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St Genevieve Memories

St. Genevieve's College


Offered Four-Year Degrees for Two Decades

by Patricia Anderson

building.jpgIn 1930, experiencing a decline in enrollment, St. Genevieve closed its four-year college, which had granted Bachelor of Arts degrees for fifteen years. The college, founded in 1910, had been officially recognized and empowered with the legal right to confer degrees in 1915, and since 1919, had been a member of the American Council of Education. The institution also earned accreditation from the State of North Carolina and the Southern Association of Women’s Colleges. The school maintained direct ties to Catholic University in Washington, DC, where professors graded the students’ philosophy exams and awarded them high commendations. Among the graduates of St. Genevieve’s College were Margaret Mary Potts, Class of 1928, and Jane McGarraghy, both of whom became Sisters of RCE and taught at St. Genevieve’s.

Mother Margaret Mary MacSwiney established the senior college and served as dean from 1910 until 1930.   Responsible for the development of college courses at SGP and affiliating the college with Catholic University, Mother MacSwiney continued to teach in the junior college and the academy until 1960, serving SGP for fifty years.

The faculty comprised several Sisters who taught in the SGP schools for many years. Mother Naomi Mouquet taught at SGP for more than fifty years, including special classes in advanced French in both the college and academy. Mother Agnes Sharry taught in the high school and college of SGP for several years until 1936. Mother Mabel Monk directed the athletic program in both the academy and college for a number of years. Having taught at St. Genevieve since 1920, Mother Lucienne Jannin became dean of the junior college in 1930, when the senior college closed.

For several years, the college thrived, particularly serving young women of western North Carolina and eastern Tennessee. Beyond the “local” women, the school enrolled students from Maine to Florida and from Michigan to Texas. In addition, Canada, France, England, Guatemala, Mexico, Cuba, Santo Domingo and Hawaii were represented in the student population.

In 1922, the Order dedicated a new four-story brick building – later named Lorin Hall – to house and provide classroom space for the college students. With accommodations for 100 students, the structure, which stood close to the Victoria Road entrance, symbolized “the new day dawning for this most successful educational institution,” according to The Asheville Citizen-Times on November 30, 1921.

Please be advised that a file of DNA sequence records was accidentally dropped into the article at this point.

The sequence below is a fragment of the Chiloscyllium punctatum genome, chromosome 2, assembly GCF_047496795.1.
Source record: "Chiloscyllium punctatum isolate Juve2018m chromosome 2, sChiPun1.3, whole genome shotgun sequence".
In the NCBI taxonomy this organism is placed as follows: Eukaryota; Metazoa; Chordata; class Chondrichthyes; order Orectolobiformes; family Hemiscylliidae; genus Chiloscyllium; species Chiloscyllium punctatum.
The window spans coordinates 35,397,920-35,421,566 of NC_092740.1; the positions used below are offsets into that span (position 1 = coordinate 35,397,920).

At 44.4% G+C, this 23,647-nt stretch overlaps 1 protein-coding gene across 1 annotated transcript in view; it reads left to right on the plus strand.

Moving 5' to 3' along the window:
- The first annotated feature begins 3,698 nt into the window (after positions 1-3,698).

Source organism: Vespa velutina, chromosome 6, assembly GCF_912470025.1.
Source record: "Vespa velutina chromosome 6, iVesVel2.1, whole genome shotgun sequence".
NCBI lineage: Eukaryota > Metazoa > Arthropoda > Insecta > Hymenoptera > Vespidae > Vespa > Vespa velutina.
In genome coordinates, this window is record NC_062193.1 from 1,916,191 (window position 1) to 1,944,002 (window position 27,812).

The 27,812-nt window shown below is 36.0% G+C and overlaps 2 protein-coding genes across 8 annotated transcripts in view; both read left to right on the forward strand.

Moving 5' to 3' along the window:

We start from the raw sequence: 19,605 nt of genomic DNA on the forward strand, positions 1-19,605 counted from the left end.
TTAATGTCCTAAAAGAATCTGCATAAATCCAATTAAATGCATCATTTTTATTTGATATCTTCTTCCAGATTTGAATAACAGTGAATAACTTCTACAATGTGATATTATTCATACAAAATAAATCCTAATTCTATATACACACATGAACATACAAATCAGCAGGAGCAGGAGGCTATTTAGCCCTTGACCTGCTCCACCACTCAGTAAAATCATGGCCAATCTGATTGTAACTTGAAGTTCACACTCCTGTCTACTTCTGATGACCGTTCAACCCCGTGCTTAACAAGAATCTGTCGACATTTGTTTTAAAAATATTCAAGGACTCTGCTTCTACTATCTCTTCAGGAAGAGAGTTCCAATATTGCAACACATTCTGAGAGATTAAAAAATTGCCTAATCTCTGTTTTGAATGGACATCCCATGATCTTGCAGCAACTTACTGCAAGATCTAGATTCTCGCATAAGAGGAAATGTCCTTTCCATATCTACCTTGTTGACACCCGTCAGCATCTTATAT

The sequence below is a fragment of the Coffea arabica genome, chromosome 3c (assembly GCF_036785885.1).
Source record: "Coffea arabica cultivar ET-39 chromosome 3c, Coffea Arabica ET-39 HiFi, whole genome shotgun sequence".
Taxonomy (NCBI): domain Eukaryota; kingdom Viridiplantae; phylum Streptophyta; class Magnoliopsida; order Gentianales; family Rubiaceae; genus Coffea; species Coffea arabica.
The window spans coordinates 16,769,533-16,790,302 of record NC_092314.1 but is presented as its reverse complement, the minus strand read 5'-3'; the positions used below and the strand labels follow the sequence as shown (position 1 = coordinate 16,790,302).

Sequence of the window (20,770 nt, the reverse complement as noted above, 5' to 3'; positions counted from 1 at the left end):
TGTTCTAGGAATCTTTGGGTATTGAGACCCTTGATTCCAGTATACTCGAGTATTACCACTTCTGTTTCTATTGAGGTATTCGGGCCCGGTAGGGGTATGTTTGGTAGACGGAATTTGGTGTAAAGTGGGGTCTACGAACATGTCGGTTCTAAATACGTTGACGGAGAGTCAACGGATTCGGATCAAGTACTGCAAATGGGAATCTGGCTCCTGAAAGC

girls.jpgEight years later, when the stock market crashed in October 1929, St. Genevieve was struck as dramatically as all other individuals, institutions, and businesses. As Mother Potts observes in St. Genevieve’s Remembered, Asheville-Biltmore College (now UNCA) competed with SGP for students; the city could not support two four-year colleges. So in June 1930, the SGP College granted its final four-year diplomas and opened the St. Genevieve’s Junior College in September 1930.

The SGP treasury had always been lean, and the Depression years exacerbated the financial stringency of the lives of the Sisters. Monetary matters undoubtedly played a key role in the decision to discontinue the four-year college. When the Citizens’ Bank and Trust Company of Asheville was the first bank in the country to fail in November 1929, bleak times fell upon the school. The Sisters, anticipating construction of another building, and the school lost their savings.

Seeking to survive as prudently and economically as possible, the Sisters turned down heat, accepted tuition based on a family’s ability to pay, and extended their shoe wear by lining the shoes with cardboard. Mother Potts writes, “As our habits began to wear out, we would rip them up, and turn top to the bottom and the front to the back; we would do the same thing with our sleeves – we would turn them upside down and inside out – do all kinds of things. We mended and mended and mended to keep our clothes going.” Like all who endured the rigors and deprivation of the period, the Sisters “made do or did without.”

Throughout these arduous years, abundant vegetables flourished in the gardens of Eudore Artus, who supplied the kitchen with healthy offerings for the Sisters and students.

The St. Genevieve College had offered a superior four-year college education for young women for two decades before financial reality forced a change. Reduced enrollment and the worldwide Depression created insurmountable economic obstacles. The Sisters responded creatively to the challenges, forming a junior college that served young women another quarter century. In 1955, as times had changed radically, the junior college evolved into the renowned School for Secretaries, which survived until 1980 under the direction of Sister Ann Zeleznik.

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